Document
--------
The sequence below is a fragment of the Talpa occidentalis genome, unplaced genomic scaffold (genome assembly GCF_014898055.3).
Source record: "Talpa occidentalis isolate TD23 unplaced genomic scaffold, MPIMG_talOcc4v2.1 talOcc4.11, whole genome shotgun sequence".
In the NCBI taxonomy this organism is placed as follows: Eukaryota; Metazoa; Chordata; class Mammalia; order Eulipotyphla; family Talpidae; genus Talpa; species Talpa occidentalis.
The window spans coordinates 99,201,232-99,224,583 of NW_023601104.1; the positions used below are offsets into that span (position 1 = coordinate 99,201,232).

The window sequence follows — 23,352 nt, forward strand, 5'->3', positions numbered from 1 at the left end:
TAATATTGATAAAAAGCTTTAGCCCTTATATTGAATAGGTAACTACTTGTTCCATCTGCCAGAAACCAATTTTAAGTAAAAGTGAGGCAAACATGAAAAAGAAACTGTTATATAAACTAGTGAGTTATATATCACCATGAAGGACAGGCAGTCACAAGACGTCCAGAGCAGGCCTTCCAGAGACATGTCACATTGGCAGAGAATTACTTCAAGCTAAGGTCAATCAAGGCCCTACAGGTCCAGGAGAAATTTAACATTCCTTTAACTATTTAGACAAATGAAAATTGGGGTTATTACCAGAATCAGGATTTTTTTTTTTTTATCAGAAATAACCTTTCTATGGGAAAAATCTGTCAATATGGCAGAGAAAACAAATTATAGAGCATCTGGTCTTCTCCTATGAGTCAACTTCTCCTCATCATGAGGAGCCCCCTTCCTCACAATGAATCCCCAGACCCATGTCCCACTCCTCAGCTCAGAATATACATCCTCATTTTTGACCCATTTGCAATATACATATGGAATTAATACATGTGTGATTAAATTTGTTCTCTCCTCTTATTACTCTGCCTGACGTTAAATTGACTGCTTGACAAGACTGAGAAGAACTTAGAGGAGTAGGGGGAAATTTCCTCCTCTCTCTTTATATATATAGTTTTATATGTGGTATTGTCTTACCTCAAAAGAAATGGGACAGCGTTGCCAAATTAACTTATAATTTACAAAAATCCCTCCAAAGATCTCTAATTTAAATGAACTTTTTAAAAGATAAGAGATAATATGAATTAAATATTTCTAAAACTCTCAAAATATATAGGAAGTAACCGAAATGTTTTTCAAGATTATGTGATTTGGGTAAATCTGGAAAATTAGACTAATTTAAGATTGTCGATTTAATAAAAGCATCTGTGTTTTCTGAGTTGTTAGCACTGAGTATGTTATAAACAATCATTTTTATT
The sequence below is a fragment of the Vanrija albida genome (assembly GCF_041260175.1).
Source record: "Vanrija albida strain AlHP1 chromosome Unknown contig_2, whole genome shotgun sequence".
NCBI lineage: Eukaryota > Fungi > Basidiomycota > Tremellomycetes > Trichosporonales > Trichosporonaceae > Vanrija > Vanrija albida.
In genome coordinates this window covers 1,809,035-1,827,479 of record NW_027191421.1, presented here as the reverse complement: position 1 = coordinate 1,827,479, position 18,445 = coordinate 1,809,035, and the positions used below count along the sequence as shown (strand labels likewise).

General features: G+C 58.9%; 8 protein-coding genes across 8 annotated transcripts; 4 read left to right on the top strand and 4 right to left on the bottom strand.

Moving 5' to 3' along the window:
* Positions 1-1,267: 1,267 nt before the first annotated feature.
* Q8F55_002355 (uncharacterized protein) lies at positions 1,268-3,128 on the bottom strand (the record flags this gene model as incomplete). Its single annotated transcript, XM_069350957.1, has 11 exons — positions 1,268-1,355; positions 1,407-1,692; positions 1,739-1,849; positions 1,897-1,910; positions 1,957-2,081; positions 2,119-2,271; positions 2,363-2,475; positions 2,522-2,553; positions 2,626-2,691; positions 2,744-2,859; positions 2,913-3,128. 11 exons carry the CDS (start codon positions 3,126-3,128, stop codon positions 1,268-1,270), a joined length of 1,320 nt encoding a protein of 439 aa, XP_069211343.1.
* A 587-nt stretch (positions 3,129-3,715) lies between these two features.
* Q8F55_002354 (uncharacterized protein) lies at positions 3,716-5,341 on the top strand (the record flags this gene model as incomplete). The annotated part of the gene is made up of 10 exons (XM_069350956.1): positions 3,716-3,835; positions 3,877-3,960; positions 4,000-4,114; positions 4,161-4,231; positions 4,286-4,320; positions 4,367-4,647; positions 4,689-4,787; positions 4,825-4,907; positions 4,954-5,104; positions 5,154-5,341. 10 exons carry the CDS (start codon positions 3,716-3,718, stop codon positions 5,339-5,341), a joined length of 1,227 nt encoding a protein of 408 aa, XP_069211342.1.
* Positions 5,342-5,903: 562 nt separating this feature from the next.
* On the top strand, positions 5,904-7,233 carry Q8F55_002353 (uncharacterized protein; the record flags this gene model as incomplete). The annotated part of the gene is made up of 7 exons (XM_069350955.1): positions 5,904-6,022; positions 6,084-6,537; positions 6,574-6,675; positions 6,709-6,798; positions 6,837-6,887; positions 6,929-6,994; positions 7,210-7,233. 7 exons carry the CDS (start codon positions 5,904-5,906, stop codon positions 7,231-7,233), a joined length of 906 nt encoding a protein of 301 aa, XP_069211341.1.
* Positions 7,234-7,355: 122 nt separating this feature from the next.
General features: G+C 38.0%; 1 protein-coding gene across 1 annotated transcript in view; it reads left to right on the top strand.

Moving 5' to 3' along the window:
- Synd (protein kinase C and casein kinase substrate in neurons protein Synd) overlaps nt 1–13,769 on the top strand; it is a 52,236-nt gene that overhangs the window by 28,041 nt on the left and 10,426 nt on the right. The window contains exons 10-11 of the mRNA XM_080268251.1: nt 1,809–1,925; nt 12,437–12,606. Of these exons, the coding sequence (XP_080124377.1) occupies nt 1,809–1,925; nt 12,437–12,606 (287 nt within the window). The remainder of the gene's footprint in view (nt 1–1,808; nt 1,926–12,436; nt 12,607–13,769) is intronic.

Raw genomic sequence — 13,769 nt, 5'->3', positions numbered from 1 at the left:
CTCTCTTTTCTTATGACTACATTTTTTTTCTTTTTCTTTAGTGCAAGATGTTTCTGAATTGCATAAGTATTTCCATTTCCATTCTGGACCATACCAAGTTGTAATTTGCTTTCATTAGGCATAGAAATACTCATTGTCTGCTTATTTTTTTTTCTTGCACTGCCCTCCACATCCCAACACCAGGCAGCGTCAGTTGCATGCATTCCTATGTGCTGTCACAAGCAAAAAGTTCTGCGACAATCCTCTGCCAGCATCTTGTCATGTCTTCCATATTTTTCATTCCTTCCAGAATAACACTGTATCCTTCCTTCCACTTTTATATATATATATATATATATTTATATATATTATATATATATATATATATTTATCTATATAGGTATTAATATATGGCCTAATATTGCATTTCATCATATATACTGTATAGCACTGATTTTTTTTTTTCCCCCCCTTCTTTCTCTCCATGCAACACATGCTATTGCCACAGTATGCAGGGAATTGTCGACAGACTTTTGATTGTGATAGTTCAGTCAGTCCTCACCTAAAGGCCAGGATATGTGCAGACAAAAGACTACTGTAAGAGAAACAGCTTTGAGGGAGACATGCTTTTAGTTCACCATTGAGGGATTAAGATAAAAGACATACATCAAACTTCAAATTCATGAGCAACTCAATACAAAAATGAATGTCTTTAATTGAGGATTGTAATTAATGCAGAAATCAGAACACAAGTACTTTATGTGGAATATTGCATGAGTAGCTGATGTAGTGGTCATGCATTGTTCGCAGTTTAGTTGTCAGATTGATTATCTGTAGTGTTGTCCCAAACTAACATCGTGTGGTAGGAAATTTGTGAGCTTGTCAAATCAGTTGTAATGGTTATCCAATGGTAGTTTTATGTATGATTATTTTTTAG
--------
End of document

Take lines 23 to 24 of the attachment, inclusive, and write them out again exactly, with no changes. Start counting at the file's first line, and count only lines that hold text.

Raw genomic sequence — 13,769 nt, 5'->3', positions numbered from 1 at the left:
CTCTCTTTTCTTATGACTACATTTTTTTTCTTTTTCTTTAGTGCAAGATGTTTCTGAATTGCATAAGTATTTCCATTTCCATTCTGGACCATACCAAGTTGTAATTTGCTTTCATTAGGCATAGAAATACTCATTGTCTGCTTATTTTTTTTTCTTGCACTGCCCTCCACATCCCAACACCAGGCAGCGTCAGTTGCATGCATTCCTATGTGCTGTCACAAGCAAAAAGTTCTGCGACAATCCTCTGCCAGCATCTTGTCATGTCTTCCATATTTTTCATTCCTTCCAGAATAACACTGTATCCTTCCTTCCACTTTTATATATATATATATATATATTTATATATATTATATATATATATATATATTTATCTATATAGGTATTAATATATGGCCTAATATTGCATTTCATCATATATACTGTATAGCACTGATTTTTTTTTTTCCCCCCCTTCTTTCTCTCCATGCAACACATGCTATTGCCACAGTATGCAGGGAATTGTCGACAGACTTTTGATTGTGATAGTTCAGTCAGTCCTCACCTAAAGGCCAGGATATGTGCAGACAAAAGACTACTGTAAGAGAAACAGCTTTGAGGGAGACATGCTTTTAGTTCACCATTGAGGGATTAAGATAAAAGACATACATCAAACTTCAAATTCATGAGCAACTCAATACAAAAATGAATGTCTTTAATTGAGGATTGTAATTAATGCAGAAATCAGAACACAAGTACTTTATGTGGAATATTGCATGAGTAGCTGATGTAGTGGTCATGCATTGTTCGCAGTTTAGTTGTCAGATTGATTATCTGTAGTGTTGTCCCAAACTAACATCGTGTGGTAGGAAATTTGTGAGCTTGTCAAATCAGTTGTAATGGTTATCCAATGGTAGTTTTATGTATGATTATTTTTTAG